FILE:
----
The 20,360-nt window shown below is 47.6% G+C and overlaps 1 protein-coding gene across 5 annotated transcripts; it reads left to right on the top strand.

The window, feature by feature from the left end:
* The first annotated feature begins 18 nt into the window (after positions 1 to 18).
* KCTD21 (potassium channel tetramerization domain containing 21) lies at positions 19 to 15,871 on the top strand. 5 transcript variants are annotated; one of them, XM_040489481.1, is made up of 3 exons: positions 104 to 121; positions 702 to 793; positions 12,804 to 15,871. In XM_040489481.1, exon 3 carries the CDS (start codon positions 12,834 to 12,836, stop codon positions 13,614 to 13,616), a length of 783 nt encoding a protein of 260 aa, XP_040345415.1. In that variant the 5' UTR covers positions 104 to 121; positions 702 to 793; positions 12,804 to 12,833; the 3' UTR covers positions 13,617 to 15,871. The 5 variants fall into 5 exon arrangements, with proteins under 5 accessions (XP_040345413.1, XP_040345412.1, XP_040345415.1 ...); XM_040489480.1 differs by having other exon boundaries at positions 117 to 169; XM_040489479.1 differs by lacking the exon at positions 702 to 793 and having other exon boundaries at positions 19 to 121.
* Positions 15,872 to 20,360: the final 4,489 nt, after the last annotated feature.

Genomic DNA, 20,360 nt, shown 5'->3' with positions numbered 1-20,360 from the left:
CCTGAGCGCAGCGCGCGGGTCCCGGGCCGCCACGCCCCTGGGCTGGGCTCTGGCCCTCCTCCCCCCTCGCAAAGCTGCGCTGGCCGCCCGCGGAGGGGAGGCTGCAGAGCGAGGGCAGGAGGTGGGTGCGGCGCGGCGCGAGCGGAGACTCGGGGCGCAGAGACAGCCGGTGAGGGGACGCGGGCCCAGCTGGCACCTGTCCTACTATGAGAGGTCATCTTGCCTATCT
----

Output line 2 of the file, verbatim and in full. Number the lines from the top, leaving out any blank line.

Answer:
The window, feature by feature from the left end: